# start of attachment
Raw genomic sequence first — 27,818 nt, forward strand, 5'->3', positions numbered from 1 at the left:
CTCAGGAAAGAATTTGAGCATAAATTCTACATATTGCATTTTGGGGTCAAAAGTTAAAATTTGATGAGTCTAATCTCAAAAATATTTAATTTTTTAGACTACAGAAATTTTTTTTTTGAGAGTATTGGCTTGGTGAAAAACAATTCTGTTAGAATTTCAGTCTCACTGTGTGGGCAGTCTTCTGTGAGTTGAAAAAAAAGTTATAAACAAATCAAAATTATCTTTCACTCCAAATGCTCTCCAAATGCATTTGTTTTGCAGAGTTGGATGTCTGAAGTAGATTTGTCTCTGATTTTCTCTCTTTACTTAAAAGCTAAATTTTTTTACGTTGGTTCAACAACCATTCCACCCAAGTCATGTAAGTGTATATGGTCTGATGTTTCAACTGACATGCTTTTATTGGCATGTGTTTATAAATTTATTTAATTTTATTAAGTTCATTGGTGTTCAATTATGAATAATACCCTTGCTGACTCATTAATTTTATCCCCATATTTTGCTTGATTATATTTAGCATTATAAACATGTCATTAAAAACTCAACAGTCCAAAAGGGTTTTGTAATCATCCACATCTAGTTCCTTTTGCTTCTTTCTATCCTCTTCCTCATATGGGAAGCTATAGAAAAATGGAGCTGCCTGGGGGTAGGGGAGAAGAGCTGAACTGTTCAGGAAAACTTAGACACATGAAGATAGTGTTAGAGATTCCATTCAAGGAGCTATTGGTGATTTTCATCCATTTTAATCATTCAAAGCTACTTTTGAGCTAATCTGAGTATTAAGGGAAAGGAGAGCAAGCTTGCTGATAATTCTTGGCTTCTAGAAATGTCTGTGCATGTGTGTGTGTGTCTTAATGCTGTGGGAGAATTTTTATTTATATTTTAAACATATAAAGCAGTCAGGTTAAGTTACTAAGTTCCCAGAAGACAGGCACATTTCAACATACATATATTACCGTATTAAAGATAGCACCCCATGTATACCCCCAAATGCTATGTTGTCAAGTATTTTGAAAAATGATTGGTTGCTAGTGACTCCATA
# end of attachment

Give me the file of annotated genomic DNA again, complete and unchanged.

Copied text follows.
Raw genomic sequence first — 27,818 nt, forward strand, 5'->3', positions numbered from 1 at the left:
CTCAGGAAAGAATTTGAGCATAAATTCTACATATTGCATTTTGGGGTCAAAAGTTAAAATTTGATGAGTCTAATCTCAAAAATATTTAATTTTTTAGACTACAGAAATTTTTTTTTTGAGAGTATTGGCTTGGTGAAAAACAATTCTGTTAGAATTTCAGTCTCACTGTGTGGGCAGTCTTCTGTGAGTTGAAAAAAAAGTTATAAACAAATCAAAATTATCTTTCACTCCAAATGCTCTCCAAATGCATTTGTTTTGCAGAGTTGGATGTCTGAAGTAGATTTGTCTCTGATTTTCTCTCTTTACTTAAAAGCTAAATTTTTTTACGTTGGTTCAACAACCATTCCACCCAAGTCATGTAAGTGTATATGGTCTGATGTTTCAACTGACATGCTTTTATTGGCATGTGTTTATAAATTTATTTAATTTTATTAAGTTCATTGGTGTTCAATTATGAATAATACCCTTGCTGACTCATTAATTTTATCCCCATATTTTGCTTGATTATATTTAGCATTATAAACATGTCATTAAAAACTCAACAGTCCAAAAGGGTTTTGTAATCATCCACATCTAGTTCCTTTTGCTTCTTTCTATCCTCTTCCTCATATGGGAAGCTATAGAAAAATGGAGCTGCCTGGGGGTAGGGGAGAAGAGCTGAACTGTTCAGGAAAACTTAGACACATGAAGATAGTGTTAGAGATTCCATTCAAGGAGCTATTGGTGATTTTCATCCATTTTAATCATTCAAAGCTACTTTTGAGCTAATCTGAGTATTAAGGGAAAGGAGAGCAAGCTTGCTGATAATTCTTGGCTTCTAGAAATGTCTGTGCATGTGTGTGTGTGTCTTAATGCTGTGGGAGAATTTTTATTTATATTTTAAACATATAAAGCAGTCAGGTTAAGTTACTAAGTTCCCAGAAGACAGGCACATTTCAACATACATATATTACCGTATTAAAGATAGCACCCCATGTATACCCCCAAATGCTATGTTGTCAAGTATTTTGAAAAATGATTGGTTGCTAGTGACTCCATA